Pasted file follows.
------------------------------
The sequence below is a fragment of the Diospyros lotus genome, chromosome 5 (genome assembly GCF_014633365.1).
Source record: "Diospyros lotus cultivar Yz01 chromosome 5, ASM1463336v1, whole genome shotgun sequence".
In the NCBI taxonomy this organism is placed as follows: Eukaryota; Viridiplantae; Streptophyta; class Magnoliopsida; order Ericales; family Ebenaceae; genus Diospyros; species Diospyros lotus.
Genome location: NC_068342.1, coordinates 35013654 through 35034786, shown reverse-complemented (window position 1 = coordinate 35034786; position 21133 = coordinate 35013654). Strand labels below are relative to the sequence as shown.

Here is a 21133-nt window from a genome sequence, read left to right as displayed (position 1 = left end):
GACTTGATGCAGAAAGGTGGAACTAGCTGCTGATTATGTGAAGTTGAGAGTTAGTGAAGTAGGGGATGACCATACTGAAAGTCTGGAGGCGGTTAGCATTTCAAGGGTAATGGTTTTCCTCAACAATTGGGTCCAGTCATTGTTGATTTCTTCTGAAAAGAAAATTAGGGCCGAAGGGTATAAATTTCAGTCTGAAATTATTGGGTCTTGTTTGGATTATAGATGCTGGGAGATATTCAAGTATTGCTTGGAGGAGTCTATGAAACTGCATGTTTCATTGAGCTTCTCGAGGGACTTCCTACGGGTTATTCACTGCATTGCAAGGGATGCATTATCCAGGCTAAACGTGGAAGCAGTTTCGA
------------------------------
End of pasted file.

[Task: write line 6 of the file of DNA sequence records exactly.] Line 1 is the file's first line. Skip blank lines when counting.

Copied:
GACTTGATGCAGAAAGGTGGAACTAGCTGCTGATTATGTGAAGTTGAGAGTTAGTGAAGTAGGGGATGACCATACTGAAAGTCTGGAGGCGGTTAGCATTTCAAGGGTAATGGTTTTCCTCAACAATTGGGTCCAGTCATTGTTGATTTCTTCTGAAAAGAAAATTAGGGCCGAAGGGTATAAATTTCAGTCTGAAATTATTGGGTCTTGTTTGGATTATAGATGCTGGGAGATATTCAAGTATTGCTTGGAGGAGTCTATGAAACTGCATGTTTCATTGAGCTTCTCGAGGGACTTCCTACGGGTTATTCACTGCATTGCAAGGGATGCATTATCCAGGCTAAACGTGGAAGCAGTTTCGA